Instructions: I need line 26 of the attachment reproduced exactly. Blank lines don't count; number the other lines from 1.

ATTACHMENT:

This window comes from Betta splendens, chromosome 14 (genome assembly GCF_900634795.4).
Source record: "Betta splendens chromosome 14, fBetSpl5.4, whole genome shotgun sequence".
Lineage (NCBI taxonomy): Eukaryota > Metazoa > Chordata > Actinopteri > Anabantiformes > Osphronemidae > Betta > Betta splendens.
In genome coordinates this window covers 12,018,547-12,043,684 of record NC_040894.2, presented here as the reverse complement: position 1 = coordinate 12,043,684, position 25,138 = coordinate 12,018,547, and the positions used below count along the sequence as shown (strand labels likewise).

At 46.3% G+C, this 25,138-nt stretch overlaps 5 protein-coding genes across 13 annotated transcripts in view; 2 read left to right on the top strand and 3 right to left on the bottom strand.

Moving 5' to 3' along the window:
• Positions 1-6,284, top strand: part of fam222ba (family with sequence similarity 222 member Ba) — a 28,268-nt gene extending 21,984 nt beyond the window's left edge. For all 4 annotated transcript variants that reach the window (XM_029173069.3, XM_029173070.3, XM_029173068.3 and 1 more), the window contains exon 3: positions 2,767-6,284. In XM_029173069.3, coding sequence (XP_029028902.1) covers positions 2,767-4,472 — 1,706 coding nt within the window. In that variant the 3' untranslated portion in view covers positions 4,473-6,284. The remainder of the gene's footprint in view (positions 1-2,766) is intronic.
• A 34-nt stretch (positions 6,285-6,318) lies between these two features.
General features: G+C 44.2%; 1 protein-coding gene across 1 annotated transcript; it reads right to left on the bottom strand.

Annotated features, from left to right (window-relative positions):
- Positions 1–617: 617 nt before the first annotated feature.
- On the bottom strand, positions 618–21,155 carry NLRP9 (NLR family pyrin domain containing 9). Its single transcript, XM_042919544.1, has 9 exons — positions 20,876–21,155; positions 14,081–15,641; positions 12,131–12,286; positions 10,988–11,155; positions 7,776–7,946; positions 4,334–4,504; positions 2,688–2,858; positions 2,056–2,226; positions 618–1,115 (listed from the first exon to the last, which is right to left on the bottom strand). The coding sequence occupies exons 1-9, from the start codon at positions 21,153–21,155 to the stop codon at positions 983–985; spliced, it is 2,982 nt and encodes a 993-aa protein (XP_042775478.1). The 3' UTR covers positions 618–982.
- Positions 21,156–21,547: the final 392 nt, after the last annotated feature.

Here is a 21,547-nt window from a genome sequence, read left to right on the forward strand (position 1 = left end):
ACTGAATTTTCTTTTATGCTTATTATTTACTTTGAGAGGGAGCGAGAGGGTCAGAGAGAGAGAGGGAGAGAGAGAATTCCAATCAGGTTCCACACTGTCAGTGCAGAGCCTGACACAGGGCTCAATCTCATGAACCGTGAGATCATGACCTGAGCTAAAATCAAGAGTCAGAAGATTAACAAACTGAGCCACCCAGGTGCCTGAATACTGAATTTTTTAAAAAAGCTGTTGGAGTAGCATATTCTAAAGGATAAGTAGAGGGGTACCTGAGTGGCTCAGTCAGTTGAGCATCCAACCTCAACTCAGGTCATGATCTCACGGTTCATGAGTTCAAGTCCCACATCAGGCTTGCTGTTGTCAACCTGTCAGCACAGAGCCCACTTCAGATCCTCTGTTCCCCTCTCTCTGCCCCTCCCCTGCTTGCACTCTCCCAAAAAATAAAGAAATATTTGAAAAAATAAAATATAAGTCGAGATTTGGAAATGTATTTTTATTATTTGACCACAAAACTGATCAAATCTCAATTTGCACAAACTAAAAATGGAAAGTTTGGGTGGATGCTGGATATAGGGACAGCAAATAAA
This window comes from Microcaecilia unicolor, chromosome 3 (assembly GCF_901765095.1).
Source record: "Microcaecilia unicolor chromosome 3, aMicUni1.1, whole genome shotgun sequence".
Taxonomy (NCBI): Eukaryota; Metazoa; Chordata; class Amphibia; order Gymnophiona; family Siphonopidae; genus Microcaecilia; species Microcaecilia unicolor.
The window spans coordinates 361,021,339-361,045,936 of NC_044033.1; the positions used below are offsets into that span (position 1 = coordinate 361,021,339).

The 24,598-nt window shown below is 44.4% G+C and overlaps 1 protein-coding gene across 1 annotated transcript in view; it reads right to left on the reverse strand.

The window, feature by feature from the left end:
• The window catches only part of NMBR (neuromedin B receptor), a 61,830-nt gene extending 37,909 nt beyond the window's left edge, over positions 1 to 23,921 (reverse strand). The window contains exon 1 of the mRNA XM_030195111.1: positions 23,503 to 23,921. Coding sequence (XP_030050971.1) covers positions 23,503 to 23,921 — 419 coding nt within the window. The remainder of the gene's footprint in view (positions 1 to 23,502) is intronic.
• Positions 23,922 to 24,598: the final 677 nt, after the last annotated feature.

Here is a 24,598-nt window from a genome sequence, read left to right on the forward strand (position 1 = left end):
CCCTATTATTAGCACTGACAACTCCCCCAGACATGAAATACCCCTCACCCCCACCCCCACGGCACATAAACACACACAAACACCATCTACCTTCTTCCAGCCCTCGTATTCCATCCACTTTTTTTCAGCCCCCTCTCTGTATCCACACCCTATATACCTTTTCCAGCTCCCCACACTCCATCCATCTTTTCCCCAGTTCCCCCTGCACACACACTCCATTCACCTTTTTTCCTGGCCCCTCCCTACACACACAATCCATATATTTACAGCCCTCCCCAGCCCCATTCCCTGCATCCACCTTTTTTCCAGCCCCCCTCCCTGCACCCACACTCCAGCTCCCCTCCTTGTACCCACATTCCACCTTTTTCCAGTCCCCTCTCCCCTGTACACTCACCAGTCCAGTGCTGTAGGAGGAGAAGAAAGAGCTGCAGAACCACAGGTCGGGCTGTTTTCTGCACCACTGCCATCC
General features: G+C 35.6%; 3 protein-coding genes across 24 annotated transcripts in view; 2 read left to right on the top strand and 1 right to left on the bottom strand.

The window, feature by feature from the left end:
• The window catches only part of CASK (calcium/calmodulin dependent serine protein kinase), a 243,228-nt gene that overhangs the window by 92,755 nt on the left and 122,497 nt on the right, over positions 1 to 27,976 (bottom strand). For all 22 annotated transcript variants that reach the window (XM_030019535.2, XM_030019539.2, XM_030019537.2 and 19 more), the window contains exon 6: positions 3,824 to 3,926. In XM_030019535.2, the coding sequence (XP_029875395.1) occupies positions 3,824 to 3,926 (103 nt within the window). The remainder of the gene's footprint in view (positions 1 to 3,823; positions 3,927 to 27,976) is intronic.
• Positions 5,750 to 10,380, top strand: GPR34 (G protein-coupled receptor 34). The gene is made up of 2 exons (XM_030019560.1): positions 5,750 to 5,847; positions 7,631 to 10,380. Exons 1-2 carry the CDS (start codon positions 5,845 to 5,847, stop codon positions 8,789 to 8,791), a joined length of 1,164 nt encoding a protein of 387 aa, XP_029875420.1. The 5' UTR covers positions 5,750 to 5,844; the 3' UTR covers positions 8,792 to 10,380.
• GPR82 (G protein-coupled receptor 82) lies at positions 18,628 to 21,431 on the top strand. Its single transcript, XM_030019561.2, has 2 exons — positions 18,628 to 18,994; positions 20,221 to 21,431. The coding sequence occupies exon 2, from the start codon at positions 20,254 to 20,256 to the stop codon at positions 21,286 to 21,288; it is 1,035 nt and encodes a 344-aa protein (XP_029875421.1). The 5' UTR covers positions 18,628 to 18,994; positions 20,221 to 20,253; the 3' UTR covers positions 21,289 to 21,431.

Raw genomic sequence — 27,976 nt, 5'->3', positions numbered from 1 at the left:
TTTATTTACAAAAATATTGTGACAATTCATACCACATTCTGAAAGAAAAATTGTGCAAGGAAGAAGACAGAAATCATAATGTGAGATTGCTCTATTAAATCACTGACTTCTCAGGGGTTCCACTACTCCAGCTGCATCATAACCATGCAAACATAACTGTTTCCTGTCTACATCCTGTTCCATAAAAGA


General features: G+C 35.6%; 3 protein-coding genes across 24 annotated transcripts in view; 2 read left to right on the top strand and 1 right to left on the bottom strand.